I did not compile this myself, but here are some links to stories, many in the form of tweet threads with links to other stories, by journalists and others who are documenting the current web of corruption and conspiracy.
Start here and scroll back to read up to present:
2. Megathread summary of pre-election conspiracy by Seth Abramson, poet, English professor, but also reporter.Start with the first tweet, and read the numbered tweets that follow, with links to articles. There are at least 40 tweets:
3. Louise Mensch, former Tory member of parliament, journalist, also conservative, but doing great reporting on the campaign collusion with Putin:
4. Article on why calling your reps matters:
The Moscow Project. Crowd-sourcing the Steele dossier (British intelligence agent who pulled together a dossier on Trump and Russian connections that was reported on last year, but published by Buzzfeed in January): https://themoscowproject.org/dossier.html
Adam Khan is exclelent at following the money, Russion money, Chinese money, etc. See these twitter threads:
Putin, Assad, European refugee crisis:
7. Sarah Kendizior, has done a lot of work in Uzbekistan.
on cast of characters:
Who are “these people””
8. Andrea Chalupa on Putin and Syria:
9. Legendary hacker:
10. Timothy O’Brien on Trump crony Felix Sater, money laundering, real estate, influence peddling:
11. Putin’s most recent assassinations:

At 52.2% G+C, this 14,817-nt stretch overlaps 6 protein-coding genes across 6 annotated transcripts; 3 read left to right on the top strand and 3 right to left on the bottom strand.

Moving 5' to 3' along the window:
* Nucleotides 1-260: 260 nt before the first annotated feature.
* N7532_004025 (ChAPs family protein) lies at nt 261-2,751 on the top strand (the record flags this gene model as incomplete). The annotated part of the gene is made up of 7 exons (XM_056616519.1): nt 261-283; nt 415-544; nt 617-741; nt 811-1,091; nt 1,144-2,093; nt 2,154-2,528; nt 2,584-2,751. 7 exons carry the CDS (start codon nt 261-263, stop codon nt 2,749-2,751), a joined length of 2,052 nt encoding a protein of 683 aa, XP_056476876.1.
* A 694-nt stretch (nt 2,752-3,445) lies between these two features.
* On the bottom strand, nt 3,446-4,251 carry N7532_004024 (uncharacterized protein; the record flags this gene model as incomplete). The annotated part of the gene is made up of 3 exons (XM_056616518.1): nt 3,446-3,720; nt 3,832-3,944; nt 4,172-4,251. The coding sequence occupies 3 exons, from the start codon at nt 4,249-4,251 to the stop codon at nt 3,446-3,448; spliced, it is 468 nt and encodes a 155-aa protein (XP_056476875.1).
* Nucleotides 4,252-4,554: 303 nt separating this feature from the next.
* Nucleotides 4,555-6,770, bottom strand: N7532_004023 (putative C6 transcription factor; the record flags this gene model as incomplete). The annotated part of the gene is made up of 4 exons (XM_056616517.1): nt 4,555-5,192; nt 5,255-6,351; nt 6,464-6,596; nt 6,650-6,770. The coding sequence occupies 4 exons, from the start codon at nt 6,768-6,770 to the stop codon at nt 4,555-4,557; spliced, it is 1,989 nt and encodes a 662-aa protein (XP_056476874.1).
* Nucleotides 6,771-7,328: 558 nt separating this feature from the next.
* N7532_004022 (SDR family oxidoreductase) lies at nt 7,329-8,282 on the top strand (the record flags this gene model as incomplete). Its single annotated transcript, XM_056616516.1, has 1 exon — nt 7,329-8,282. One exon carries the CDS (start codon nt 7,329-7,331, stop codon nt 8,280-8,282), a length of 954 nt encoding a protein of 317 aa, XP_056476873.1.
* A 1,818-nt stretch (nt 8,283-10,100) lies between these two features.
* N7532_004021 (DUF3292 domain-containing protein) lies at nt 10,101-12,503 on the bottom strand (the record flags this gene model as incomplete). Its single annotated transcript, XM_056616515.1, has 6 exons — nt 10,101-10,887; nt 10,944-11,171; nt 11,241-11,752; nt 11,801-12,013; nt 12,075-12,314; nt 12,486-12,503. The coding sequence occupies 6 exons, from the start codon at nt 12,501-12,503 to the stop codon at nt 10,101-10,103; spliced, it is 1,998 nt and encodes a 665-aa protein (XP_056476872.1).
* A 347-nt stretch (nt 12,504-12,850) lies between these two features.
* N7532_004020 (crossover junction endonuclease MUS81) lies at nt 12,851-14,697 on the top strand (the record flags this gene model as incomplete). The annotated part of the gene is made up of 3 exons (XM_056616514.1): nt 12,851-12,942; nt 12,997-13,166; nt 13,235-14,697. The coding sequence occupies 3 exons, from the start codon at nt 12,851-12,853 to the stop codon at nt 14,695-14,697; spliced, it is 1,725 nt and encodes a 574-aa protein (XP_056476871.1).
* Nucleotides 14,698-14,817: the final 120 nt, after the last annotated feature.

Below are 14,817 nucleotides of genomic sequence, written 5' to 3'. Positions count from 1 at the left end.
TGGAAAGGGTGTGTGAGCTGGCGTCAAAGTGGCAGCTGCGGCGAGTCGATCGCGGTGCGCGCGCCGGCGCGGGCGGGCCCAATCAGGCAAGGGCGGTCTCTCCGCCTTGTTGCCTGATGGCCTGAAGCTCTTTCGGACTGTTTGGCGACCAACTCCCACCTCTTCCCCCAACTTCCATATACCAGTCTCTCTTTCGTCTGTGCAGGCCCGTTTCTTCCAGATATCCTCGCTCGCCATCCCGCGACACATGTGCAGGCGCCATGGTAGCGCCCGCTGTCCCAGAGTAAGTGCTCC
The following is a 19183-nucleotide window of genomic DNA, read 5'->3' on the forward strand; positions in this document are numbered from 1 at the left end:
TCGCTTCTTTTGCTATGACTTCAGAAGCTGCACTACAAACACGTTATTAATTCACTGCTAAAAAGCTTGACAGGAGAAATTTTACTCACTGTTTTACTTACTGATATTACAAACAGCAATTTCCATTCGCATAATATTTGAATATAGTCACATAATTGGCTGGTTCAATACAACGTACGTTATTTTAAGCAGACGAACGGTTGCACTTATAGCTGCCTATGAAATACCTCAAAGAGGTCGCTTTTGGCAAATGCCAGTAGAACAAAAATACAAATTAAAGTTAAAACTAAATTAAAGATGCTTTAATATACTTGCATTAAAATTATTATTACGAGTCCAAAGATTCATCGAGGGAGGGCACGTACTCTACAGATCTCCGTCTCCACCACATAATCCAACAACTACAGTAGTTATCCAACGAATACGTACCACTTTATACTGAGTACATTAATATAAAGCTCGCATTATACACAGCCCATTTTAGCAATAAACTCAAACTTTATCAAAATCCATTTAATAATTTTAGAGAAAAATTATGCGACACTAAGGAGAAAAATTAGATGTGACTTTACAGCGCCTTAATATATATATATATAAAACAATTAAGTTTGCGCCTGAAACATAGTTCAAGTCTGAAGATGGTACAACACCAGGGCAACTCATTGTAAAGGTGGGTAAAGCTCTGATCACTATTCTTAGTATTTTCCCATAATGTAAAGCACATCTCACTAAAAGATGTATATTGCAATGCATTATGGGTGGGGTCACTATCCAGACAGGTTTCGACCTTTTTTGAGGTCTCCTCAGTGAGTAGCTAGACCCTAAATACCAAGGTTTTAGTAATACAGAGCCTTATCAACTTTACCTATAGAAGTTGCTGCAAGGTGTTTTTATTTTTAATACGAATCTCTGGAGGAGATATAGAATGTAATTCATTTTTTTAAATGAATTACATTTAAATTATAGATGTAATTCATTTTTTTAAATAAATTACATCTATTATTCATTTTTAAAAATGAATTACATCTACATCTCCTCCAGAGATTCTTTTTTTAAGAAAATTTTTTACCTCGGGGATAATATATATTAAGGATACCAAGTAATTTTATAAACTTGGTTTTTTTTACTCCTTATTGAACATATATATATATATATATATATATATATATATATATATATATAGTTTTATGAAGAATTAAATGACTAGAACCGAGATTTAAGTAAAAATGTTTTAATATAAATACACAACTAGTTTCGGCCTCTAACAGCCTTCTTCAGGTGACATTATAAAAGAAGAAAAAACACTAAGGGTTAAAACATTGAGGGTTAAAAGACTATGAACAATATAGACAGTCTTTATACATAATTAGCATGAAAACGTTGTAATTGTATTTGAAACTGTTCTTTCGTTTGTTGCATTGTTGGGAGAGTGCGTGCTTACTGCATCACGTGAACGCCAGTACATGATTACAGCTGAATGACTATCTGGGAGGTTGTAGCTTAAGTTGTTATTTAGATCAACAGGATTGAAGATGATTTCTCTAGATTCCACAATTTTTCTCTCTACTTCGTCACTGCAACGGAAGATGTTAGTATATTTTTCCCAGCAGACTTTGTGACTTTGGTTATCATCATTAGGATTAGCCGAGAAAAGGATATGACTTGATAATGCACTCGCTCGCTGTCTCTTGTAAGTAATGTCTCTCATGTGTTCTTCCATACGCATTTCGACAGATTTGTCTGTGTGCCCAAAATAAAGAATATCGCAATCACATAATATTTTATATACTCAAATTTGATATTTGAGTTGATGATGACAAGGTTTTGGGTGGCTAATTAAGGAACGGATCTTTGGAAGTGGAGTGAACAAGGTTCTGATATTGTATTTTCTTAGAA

and attempts to influence other countries:
12. Washington Post calls for Nunes to be investigated:
13. Other GOP politician in Iowa who came out against Trumpcare:
I discovered a blog with really good writing and then realized it is, in addition, from New Orleans. I am serious that this person can write and is more interesting than many writers who are packaged and famous.
Here is a bad poem or at least, one I dislike. I read it while reading an interesting book review that shows precisely why everyone is fatigued with the Democratic Party, in the same magazine with a yet more interesting book review on Hitler, characterized as a warning from history. This was the title of an important BBC series on the second world war made in the late 90s, that is apparently being rebroadcast now.
I am of course fascinated with the Shoah since I find my Polish and Lithuanian cousins in its databases. I have seen Night will fall, a documentary about a documentary that has been finished at last. This second film is very beautifully photographed, strange though that may seem to say. But the cameramen were artists and I think they had good film and equipment.
Meanwhile, it seems that the FBI sat on the Trump-Russia file for months. But at least there is such a thing as Radio Cómeme — which offers better poetry than does (necessarily) Sharon Olds.
Filed under Arts, News, Poetry